Social and economic factors can influence our health, achievement, and cognitive ability for a lifetime.
The question is, how could it have such far-reaching effects?
The answer lies in the relationship between childhood social economic status and the developing brain, according to Martha Farah, a scientist at the University of Pennsylvania, whose studies are widely recognized for being “classics in the field” of cognitive neuroscience.
Farah will discuss “Socioeconomic Status and Brain Development: From Science to Policy” on Thursday, Jan. 24, at the Fralin Biomedical Research Institute at VTC. The presentation is a feature of the institute’s Maury Strauss Distinguished Public Lecture Series.
“Socioeconomic status is not just about money,” Farah said at a recent lecture at Stanford University. “It includes educational attainment, occupational prestige, and it powerfully predicts just about every life outcome you would care about — physical health, mental health, cognitive ability, emotional well-being – I could list more and more. All of these outcomes are related through the brain.”
Farah will present research from her lab and others aimed at characterizing socioeconomic status with differences in brain structure and function.
Farah has worked on a range of subjects in addition to the effects of socioeconomic status on brain development, such as semantic memory, mental imagery, vision, reading, face recognition and attention.
“Dr. Farah is one of the leading innovators and voices for applying the discoveries of developmental cognitive neuroscience to real world policy implementation so that it can have meaningful impact the on the lives of individuals and society,” said Michael Friedlander, executive director of the Fralin Biomedical Research Institute and the vice president for health sciences and technology at Virginia Tech. “The interface of disciplines such as cognitive neuroscience, developmental neurobiology, computation, and economics represents one of the most exciting and promising confluences of modern science that connect the laboratory, theory, and policy. Dr. Farah is identifying and providing insights into some of the most critical nexuses and interactions between these areas.”
Farah has also studied the expanding use of neuropsychiatric medications by healthy people for brain enhancement and novel uses of brain imaging, in legal, diagnostic and educational contexts —akin to neuroethics work done by researchers at the Fralin Biomedical Research Institute’s Computational Psychiatry Unit.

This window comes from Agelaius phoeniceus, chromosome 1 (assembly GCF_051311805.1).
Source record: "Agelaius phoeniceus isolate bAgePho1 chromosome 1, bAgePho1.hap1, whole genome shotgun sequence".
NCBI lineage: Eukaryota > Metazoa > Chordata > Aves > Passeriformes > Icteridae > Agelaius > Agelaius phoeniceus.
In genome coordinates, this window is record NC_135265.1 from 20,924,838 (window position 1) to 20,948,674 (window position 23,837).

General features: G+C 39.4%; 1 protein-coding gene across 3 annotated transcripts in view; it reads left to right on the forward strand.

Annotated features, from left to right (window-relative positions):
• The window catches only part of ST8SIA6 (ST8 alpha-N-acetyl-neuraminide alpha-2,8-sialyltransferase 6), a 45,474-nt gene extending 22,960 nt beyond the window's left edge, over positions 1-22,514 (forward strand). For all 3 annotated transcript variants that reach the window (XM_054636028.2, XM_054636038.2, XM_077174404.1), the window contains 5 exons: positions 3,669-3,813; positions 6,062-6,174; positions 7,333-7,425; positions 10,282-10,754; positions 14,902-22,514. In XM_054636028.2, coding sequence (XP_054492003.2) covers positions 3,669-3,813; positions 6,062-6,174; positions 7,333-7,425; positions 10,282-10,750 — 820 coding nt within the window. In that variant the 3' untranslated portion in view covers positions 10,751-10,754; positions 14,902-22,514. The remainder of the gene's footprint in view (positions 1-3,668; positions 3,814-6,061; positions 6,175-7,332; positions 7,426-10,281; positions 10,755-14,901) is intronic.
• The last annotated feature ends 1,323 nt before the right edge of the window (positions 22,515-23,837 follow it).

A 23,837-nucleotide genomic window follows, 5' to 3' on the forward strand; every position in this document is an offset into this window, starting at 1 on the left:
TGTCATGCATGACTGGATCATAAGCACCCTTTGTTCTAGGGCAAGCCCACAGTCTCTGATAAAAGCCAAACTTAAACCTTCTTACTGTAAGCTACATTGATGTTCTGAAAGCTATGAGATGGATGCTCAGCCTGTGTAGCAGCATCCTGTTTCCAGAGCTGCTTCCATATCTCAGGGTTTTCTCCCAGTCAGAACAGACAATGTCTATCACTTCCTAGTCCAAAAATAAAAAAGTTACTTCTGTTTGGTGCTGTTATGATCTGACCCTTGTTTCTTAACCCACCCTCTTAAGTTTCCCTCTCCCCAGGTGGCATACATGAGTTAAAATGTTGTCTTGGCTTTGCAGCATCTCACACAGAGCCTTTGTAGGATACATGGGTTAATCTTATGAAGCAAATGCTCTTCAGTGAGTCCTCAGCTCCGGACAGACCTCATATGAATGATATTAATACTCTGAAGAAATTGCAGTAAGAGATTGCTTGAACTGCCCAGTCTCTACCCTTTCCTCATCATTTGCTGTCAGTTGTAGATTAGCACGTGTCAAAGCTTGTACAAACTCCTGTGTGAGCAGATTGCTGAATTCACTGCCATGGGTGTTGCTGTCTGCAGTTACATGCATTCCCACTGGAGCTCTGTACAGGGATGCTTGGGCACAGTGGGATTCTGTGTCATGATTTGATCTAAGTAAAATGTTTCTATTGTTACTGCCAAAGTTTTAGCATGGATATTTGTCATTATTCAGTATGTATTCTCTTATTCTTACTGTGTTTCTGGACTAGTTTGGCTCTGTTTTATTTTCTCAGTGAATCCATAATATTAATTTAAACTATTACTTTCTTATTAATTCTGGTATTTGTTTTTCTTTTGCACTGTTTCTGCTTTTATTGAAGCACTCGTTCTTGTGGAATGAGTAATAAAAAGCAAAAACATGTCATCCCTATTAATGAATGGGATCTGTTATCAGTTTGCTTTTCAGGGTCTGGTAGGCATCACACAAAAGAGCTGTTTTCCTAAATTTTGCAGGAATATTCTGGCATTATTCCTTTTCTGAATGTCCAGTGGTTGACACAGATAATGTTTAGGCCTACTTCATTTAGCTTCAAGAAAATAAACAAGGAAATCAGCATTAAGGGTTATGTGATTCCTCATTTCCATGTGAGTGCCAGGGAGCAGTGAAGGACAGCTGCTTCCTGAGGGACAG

Farah was born and grew up in New York City. She received her doctoral degree in experimental psychology from Harvard University and continued postdoctoral studies at the Massachusetts Institute of Technology and Boston University School of Medicine. She previously was a faculty member at Carnegie Mellon University and is currently with the University of Pennsylvania, where she is currently the Walter H. Annenberg Professor of Natural Sciences.
In 1999, she founded Penn’s Center for Cognitive Neuroscience, and a decade later she founded the Center for Neuroscience & Society, which she still directs.
She is a Fellow of the American Academy of Arts and Sciences, a former John Simon Guggenheim Fellow, and a recipient of several major national honors including the National Academy of Science’s Troland Research Award and the Association for Psychological Science’s lifetime achievement award.
In her citation for a lifetime achievement award, the Association for Psychological Science stated, “Her studies on the topics of mental imagery, face recognition, semantic memory, reading, attention, and executive functioning have become classics in the field.”
She is an elected fellow of the Hastings Center for Bioethics, the American Association for the Advancement of Science, the Association for Psychological Science, the Society of Experimental Psychologists, the American Academy of Arts and Sciences, and the Cognitive Science Society.
The lecture begins at 5:30 p.m. Thursday and is free and open to the public. A reception with refreshments will precede the talk at 5 p.m. The Fralin Biomedical Research Institute is located at 2 Riverside Circle, Roanoke, Virginia.